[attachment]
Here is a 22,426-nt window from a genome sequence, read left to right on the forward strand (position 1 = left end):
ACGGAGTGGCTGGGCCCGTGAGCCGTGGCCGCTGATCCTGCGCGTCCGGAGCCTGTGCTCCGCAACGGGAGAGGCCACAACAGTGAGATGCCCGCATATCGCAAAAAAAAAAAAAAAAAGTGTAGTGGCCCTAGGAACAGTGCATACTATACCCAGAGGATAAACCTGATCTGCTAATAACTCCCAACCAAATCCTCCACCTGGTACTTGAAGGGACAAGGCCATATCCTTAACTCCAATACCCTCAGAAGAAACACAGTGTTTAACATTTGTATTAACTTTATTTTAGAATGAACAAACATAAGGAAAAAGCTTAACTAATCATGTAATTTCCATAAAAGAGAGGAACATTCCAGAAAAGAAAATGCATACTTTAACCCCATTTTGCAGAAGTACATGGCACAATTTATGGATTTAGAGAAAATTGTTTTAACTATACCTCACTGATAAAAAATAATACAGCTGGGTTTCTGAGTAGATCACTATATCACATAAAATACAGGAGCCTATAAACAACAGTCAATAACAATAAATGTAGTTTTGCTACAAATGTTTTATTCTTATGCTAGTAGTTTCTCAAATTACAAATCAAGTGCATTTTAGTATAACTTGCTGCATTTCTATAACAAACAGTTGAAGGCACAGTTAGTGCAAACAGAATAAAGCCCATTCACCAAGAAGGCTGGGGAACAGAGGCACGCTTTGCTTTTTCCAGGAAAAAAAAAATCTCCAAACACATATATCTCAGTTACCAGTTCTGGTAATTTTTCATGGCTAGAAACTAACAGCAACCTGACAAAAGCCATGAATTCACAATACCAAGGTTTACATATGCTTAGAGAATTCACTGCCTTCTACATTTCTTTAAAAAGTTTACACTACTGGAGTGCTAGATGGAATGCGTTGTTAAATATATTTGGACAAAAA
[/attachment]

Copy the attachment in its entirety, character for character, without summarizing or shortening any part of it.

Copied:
Here is a 22,426-nt window from a genome sequence, read left to right on the forward strand (position 1 = left end):
ACGGAGTGGCTGGGCCCGTGAGCCGTGGCCGCTGATCCTGCGCGTCCGGAGCCTGTGCTCCGCAACGGGAGAGGCCACAACAGTGAGATGCCCGCATATCGCAAAAAAAAAAAAAAAAAGTGTAGTGGCCCTAGGAACAGTGCATACTATACCCAGAGGATAAACCTGATCTGCTAATAACTCCCAACCAAATCCTCCACCTGGTACTTGAAGGGACAAGGCCATATCCTTAACTCCAATACCCTCAGAAGAAACACAGTGTTTAACATTTGTATTAACTTTATTTTAGAATGAACAAACATAAGGAAAAAGCTTAACTAATCATGTAATTTCCATAAAAGAGAGGAACATTCCAGAAAAGAAAATGCATACTTTAACCCCATTTTGCAGAAGTACATGGCACAATTTATGGATTTAGAGAAAATTGTTTTAACTATACCTCACTGATAAAAAATAATACAGCTGGGTTTCTGAGTAGATCACTATATCACATAAAATACAGGAGCCTATAAACAACAGTCAATAACAATAAATGTAGTTTTGCTACAAATGTTTTATTCTTATGCTAGTAGTTTCTCAAATTACAAATCAAGTGCATTTTAGTATAACTTGCTGCATTTCTATAACAAACAGTTGAAGGCACAGTTAGTGCAAACAGAATAAAGCCCATTCACCAAGAAGGCTGGGGAACAGAGGCACGCTTTGCTTTTTCCAGGAAAAAAAAAATCTCCAAACACATATATCTCAGTTACCAGTTCTGGTAATTTTTCATGGCTAGAAACTAACAGCAACCTGACAAAAGCCATGAATTCACAATACCAAGGTTTACATATGCTTAGAGAATTCACTGCCTTCTACATTTCTTTAAAAAGTTTACACTACTGGAGTGCTAGATGGAATGCGTTGTTAAATATATTTGGACAAAAA